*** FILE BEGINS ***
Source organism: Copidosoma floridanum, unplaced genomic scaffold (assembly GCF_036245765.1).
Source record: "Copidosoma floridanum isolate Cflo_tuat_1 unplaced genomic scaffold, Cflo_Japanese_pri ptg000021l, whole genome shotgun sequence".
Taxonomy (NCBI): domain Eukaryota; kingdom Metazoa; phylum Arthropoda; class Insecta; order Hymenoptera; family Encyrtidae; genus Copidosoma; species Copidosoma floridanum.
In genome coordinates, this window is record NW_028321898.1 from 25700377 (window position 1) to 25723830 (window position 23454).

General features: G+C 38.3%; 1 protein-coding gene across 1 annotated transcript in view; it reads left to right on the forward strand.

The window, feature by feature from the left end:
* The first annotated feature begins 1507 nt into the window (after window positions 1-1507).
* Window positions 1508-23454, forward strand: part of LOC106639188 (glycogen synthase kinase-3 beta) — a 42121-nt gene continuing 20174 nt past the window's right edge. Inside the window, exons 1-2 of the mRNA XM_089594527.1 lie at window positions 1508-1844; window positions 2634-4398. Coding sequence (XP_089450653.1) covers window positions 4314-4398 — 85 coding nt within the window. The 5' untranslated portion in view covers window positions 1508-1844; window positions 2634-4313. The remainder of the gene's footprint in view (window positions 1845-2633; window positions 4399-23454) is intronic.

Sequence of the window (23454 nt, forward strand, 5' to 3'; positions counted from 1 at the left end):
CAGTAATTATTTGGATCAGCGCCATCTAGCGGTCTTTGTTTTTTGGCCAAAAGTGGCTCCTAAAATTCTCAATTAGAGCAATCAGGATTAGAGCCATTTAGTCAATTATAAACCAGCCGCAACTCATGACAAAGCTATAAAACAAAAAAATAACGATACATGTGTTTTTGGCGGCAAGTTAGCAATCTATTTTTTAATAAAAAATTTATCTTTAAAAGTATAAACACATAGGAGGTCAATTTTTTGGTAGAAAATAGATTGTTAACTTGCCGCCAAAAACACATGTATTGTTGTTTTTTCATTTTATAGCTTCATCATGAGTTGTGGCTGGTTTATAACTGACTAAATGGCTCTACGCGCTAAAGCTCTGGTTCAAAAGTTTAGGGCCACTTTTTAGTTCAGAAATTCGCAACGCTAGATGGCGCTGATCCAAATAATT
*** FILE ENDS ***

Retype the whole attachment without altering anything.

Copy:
Source organism: Copidosoma floridanum, unplaced genomic scaffold (assembly GCF_036245765.1).
Source record: "Copidosoma floridanum isolate Cflo_tuat_1 unplaced genomic scaffold, Cflo_Japanese_pri ptg000021l, whole genome shotgun sequence".
Taxonomy (NCBI): domain Eukaryota; kingdom Metazoa; phylum Arthropoda; class Insecta; order Hymenoptera; family Encyrtidae; genus Copidosoma; species Copidosoma floridanum.
In genome coordinates, this window is record NW_028321898.1 from 25700377 (window position 1) to 25723830 (window position 23454).

General features: G+C 38.3%; 1 protein-coding gene across 1 annotated transcript in view; it reads left to right on the forward strand.

The window, feature by feature from the left end:
* The first annotated feature begins 1507 nt into the window (after window positions 1-1507).
* Window positions 1508-23454, forward strand: part of LOC106639188 (glycogen synthase kinase-3 beta) — a 42121-nt gene continuing 20174 nt past the window's right edge. Inside the window, exons 1-2 of the mRNA XM_089594527.1 lie at window positions 1508-1844; window positions 2634-4398. Coding sequence (XP_089450653.1) covers window positions 4314-4398 — 85 coding nt within the window. The 5' untranslated portion in view covers window positions 1508-1844; window positions 2634-4313. The remainder of the gene's footprint in view (window positions 1845-2633; window positions 4399-23454) is intronic.

Sequence of the window (23454 nt, forward strand, 5' to 3'; positions counted from 1 at the left end):
CAGTAATTATTTGGATCAGCGCCATCTAGCGGTCTTTGTTTTTTGGCCAAAAGTGGCTCCTAAAATTCTCAATTAGAGCAATCAGGATTAGAGCCATTTAGTCAATTATAAACCAGCCGCAACTCATGACAAAGCTATAAAACAAAAAAATAACGATACATGTGTTTTTGGCGGCAAGTTAGCAATCTATTTTTTAATAAAAAATTTATCTTTAAAAGTATAAACACATAGGAGGTCAATTTTTTGGTAGAAAATAGATTGTTAACTTGCCGCCAAAAACACATGTATTGTTGTTTTTTCATTTTATAGCTTCATCATGAGTTGTGGCTGGTTTATAACTGACTAAATGGCTCTACGCGCTAAAGCTCTGGTTCAAAAGTTTAGGGCCACTTTTTAGTTCAGAAATTCGCAACGCTAGATGGCGCTGATCCAAATAATT